Updated 3:40 p.m. Friday
Pennsylvania Governor Tom Wolf announced Friday that 24 counties in northwest and northcentral parts of the state will be the first to reopen in a limited capacity starting May 8.
Those counties are Bradford, Cameron, Centre, Clarion, Clearfield, Clinton, Crawford, Elk, Erie, Forest, Jefferson, Lawrence, Lycoming, McKean, Mercer, Montour, Northumberland, Potter, Snyder, Sullivan, Tioga, Union, Venango, and Warren.
Among the 24 counties, 18 have fewer than 50 confirmed cases of COVID-19 and 15 have reported no deaths so far, according to the Department of Health.
Wolf said the main factors in deciding these counties can move to the “yellow” phase are low per-capita case counts, contact tracing and testing capabilities, and “appropriate population density to contain community spread.”
Last week, Governor Wolf detailed the color-coded plan the state will use for the phased reopening. Counties will move through red, yellow and green phases as restrictions are gradually lifted.
Currently, the entire state is under the “red” phase, where the most restrictions on businesses and individuals remain in place.
As the 24 counties move into the “yellow” phase next Friday, some businesses will be able to reopen while adhering to safety guidelines, although telework and masks are still encouraged and gyms and theaters won’t be allowed to open.
“The yellow phase recognizes that outbreaks of COVID-19 are still possible and operations that cannot allow for social distancing must remain closed,” Wolf said in an address Friday. “We'll need businesses to continue allowing workers to telework as much as possible and we'll need Pennsylvanians to continue to stay physically away from one another as much as possible.”
Ultimately, the “green” phase lifts nearly all restrictions, but safety protocols like wearing masks will still be required.
“Every human-to-human contact is a chance for the virus to spread, so more contacts mean a higher likelihood of an outbreak,” Wolf said in a statement Friday. “If we see an outbreak occur in one of the communities that has been moved to yellow, we will need to take swift action, and revert to the red category until the new case count falls again. So, Pennsylvanians living in a county that has been moved to the yellow category should continue to strongly consider the impact of their actions.”
Centre County Commissioner Michael Pipe said in a tweet earlier this week that social distancing methods have been effective in flattening the curve in the county, but said reopening should be a process “not as flipping a switch but as turning up a dial.”
Pennsylvania Secretary of Health Rachel Levine said although the 24 counties were chosen based on their current testing and contact tracing capabilities, the state is looking to expand those efforts significantly.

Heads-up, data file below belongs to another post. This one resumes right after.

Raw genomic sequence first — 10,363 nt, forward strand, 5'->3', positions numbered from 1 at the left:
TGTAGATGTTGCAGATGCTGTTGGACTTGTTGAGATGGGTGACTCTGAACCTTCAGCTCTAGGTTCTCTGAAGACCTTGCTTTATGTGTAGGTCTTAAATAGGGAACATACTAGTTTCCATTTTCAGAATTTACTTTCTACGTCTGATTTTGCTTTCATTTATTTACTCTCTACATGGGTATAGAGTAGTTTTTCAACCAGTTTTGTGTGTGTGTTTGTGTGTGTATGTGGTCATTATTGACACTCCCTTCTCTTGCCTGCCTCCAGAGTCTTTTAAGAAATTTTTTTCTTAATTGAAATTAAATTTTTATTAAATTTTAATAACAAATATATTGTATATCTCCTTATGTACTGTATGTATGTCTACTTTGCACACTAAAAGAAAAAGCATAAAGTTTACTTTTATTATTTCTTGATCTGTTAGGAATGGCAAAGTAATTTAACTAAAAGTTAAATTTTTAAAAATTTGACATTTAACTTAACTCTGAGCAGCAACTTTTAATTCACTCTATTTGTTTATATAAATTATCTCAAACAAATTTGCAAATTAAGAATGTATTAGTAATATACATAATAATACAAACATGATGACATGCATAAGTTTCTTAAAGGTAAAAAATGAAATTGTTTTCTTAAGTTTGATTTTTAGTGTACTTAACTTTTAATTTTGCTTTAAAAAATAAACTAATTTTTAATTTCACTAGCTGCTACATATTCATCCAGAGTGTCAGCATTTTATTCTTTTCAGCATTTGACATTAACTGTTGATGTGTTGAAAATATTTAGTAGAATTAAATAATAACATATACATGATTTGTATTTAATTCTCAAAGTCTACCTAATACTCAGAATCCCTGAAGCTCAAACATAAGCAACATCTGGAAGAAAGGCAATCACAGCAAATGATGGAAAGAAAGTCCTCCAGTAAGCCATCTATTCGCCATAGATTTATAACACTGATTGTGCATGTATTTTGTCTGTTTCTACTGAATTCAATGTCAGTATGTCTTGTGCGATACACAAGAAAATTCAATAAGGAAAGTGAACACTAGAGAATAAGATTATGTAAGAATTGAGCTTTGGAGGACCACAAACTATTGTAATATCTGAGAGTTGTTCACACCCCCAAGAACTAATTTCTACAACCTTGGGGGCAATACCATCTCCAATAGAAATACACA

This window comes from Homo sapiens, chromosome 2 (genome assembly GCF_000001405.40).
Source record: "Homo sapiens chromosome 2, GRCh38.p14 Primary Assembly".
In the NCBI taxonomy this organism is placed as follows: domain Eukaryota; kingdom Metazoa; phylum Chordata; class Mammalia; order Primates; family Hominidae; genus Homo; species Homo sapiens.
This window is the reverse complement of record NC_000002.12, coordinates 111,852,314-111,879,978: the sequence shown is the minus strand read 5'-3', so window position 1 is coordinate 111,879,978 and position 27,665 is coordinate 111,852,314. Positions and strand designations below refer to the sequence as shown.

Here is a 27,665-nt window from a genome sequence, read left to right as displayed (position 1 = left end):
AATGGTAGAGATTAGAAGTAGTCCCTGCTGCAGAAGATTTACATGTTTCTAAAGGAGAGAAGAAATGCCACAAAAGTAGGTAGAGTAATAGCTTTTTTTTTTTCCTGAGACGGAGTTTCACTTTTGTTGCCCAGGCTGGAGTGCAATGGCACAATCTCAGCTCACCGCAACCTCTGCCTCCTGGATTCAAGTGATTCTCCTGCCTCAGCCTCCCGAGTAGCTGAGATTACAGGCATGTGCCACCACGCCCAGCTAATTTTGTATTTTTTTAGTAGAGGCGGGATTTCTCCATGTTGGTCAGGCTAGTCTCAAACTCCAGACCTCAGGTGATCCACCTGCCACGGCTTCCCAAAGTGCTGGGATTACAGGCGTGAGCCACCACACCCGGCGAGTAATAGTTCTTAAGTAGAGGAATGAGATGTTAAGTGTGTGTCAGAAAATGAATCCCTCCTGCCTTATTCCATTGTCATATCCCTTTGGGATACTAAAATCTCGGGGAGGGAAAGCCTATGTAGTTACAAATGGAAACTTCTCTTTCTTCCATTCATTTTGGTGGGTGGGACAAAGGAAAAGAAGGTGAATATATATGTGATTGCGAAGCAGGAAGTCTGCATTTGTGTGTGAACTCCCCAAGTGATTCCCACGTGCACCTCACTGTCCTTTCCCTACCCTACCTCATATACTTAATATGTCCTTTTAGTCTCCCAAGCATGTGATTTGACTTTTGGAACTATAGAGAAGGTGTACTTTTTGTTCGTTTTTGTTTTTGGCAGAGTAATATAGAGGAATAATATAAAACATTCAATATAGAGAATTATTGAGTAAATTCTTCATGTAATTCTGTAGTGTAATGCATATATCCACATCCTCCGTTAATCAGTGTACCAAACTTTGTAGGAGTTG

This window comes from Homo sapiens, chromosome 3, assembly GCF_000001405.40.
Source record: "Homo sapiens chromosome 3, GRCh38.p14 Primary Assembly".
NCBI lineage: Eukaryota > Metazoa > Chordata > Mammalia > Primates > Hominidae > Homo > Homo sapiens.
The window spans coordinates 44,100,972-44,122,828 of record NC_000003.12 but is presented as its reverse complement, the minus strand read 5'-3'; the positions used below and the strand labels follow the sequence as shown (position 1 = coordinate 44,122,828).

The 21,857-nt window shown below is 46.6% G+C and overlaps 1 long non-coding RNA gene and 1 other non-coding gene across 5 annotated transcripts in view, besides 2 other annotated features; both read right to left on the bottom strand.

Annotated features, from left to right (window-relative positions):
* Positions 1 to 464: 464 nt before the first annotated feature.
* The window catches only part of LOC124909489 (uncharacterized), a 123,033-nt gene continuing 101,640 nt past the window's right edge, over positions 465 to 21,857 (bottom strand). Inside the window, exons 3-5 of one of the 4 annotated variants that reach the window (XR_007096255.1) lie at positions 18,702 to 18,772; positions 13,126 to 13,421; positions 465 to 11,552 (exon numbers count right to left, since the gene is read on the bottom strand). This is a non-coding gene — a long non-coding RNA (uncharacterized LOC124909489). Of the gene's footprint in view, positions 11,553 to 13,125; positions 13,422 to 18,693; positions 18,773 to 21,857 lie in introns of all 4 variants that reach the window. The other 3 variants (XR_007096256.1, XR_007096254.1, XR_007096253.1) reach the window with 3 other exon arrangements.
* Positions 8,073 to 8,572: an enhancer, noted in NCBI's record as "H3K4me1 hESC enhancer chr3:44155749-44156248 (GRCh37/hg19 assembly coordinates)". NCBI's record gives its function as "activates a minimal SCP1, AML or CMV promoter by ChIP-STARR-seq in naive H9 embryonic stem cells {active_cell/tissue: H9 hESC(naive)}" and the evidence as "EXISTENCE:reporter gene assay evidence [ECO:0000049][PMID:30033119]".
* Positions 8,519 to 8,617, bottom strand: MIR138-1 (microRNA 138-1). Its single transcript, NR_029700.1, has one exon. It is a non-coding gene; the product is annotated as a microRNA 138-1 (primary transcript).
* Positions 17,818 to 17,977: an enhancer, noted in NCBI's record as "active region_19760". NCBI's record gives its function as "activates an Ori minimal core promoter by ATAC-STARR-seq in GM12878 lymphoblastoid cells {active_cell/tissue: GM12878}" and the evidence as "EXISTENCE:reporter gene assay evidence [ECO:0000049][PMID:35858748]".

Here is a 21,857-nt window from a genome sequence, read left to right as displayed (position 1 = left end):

“We're looking to expand testing in those areas, so that we can test actually 2% of the population in every region per month, which would lead to over 250,000 people being tested each month,” she said. But the state is not planning to test asymptomatic individuals at this time.
Wolf said the state is considering moving additional counties in the southwest and southcentral regions to the “yellow” phase, but some concerns remain. He did not specify what those were.
As of Friday, the Department of Health reports 46,971 confirmed cases of COVID-19 in Pennsylvania, and among them, 2,354 have died.
Since Governor Wolf announced a statewide shutdown in March and ordered all non-life sustaining businesses to close their physical locations, unemployment has soared with more than 1.6 million new claims filed.
Wolf on April 9 ordered all K-12 schools to remain closed for the rest of the academic year, forcing teachers, students and parents to adapt and leaving some in limbo where online learning may be inaccessible.
Even as some businesses may be allowed to reopen under the state’s new phased plan, employers may have a hard time getting their employees back to work, due to safety and finance concerns. Many small businesses are still waiting for federal and state assistance to arrive, as those programs saw overwhelming numbers of applications, resulting in reports of systems crashing across the country.
Starting today, outdoor recreational venues and activities like golf courses, marinas, privately owned campgrounds and guided fishing trips are allowed to reopen while following safety guidelines. Construction is also resuming Friday.
The Wolf administration faced some pushback over its mitigation plans, with many business owners questioning whether the business shutdown waiver program was done fairly.
On Thursday, Pennsylvania Auditor General Eugene Depasquale announced his office will conduct an audit into that program, although there’s no clear timeline for when that will happen.